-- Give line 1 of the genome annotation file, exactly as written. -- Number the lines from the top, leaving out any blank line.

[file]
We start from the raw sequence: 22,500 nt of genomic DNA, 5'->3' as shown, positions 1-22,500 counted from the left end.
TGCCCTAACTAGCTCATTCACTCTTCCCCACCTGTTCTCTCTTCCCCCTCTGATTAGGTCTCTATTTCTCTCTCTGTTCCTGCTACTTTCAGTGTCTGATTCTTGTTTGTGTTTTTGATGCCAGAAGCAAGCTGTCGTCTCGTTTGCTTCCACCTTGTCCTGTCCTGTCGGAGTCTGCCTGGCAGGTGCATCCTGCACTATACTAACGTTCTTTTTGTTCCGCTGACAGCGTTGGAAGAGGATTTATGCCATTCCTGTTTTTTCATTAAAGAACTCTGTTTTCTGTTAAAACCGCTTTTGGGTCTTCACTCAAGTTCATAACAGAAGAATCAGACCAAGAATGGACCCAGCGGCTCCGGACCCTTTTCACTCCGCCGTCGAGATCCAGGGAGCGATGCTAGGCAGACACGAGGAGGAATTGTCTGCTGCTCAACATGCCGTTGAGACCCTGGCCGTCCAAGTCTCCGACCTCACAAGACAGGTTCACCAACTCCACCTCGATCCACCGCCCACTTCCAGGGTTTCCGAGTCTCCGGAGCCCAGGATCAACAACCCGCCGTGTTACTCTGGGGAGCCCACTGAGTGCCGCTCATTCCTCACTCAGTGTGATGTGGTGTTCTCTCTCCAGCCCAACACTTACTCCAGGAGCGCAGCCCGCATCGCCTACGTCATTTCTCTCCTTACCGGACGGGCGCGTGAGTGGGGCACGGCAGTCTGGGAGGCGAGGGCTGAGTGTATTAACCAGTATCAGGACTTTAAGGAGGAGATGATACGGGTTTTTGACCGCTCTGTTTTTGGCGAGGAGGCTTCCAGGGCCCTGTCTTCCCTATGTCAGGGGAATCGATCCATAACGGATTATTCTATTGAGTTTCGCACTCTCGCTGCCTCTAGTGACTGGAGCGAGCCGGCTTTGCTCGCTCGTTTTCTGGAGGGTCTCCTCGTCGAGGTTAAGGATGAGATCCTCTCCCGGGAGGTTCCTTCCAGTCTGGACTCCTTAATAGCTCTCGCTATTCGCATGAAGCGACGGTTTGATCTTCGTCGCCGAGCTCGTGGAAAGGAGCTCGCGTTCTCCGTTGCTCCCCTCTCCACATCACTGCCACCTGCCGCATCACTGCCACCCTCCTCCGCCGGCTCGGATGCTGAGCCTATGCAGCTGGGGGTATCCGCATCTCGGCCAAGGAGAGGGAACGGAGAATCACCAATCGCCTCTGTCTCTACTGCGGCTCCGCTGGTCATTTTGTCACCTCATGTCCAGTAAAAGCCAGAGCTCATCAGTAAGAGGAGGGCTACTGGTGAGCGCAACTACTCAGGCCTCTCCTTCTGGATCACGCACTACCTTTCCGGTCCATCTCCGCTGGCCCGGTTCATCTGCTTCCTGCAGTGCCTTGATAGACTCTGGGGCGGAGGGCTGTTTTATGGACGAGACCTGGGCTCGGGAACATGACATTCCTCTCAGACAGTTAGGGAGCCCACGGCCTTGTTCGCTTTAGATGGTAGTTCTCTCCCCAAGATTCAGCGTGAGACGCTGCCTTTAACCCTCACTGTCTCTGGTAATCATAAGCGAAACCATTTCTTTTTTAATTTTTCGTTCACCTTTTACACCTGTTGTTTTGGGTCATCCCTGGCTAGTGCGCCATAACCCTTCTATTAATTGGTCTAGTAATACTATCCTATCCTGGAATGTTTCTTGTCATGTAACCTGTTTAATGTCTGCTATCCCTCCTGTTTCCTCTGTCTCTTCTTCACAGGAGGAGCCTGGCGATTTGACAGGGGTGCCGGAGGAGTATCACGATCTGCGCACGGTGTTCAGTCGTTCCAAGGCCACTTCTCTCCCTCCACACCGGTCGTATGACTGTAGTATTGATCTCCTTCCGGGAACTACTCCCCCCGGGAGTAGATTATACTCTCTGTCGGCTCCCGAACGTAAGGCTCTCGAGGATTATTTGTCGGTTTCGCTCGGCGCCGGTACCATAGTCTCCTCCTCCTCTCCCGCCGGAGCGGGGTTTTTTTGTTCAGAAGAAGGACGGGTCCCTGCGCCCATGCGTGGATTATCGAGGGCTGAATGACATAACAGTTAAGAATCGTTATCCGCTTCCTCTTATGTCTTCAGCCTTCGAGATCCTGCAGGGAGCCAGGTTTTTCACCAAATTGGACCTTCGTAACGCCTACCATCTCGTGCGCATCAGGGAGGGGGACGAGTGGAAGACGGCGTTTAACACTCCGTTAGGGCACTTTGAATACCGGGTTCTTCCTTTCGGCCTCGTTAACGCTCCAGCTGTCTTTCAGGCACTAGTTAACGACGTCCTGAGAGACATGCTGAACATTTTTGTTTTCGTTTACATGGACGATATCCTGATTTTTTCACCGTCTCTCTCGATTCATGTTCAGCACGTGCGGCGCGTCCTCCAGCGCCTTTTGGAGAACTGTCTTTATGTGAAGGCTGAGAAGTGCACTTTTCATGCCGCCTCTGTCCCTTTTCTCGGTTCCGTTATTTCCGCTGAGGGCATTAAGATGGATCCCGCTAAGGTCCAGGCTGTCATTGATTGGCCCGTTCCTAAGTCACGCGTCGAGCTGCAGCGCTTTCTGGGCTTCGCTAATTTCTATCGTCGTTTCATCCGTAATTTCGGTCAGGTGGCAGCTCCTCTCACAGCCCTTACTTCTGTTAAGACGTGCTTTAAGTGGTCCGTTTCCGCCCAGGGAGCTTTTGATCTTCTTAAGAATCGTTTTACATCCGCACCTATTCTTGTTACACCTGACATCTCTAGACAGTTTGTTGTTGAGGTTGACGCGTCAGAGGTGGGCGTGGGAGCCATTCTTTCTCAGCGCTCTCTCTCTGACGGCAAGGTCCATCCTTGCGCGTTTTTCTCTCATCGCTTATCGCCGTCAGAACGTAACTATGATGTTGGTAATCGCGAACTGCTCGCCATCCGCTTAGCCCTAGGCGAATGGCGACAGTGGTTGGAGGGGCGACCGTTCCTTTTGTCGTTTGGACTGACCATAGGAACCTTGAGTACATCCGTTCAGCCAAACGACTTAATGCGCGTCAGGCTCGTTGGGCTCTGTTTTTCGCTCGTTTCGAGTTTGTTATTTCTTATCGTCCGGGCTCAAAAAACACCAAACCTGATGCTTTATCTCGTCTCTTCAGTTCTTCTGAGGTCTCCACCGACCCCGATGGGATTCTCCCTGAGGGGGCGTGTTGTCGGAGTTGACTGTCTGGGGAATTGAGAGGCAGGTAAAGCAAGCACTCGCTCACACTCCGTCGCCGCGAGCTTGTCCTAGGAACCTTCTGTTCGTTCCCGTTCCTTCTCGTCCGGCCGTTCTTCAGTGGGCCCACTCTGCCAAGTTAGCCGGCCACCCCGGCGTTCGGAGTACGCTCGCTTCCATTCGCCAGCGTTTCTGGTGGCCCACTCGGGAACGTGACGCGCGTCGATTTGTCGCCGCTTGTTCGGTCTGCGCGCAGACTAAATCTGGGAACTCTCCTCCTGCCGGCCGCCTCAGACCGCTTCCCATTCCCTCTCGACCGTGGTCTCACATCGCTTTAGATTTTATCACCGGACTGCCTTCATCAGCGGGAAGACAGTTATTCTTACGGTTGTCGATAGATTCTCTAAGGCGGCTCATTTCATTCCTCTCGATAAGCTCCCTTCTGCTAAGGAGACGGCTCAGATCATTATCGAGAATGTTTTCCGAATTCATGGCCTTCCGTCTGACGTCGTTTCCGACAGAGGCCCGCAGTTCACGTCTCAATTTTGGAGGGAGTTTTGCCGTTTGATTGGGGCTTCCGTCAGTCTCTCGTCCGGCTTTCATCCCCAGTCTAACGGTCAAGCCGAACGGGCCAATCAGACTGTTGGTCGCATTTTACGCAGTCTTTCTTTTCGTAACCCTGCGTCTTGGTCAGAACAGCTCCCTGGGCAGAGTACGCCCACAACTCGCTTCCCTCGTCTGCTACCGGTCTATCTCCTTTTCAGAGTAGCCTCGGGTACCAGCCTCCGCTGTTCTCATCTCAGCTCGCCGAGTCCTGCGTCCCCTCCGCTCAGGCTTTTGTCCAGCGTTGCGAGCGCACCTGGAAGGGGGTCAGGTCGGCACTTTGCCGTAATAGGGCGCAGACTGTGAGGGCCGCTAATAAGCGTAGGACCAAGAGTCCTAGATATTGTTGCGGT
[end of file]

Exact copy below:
We start from the raw sequence: 22,500 nt of genomic DNA, 5'->3' as shown, positions 1-22,500 counted from the left end.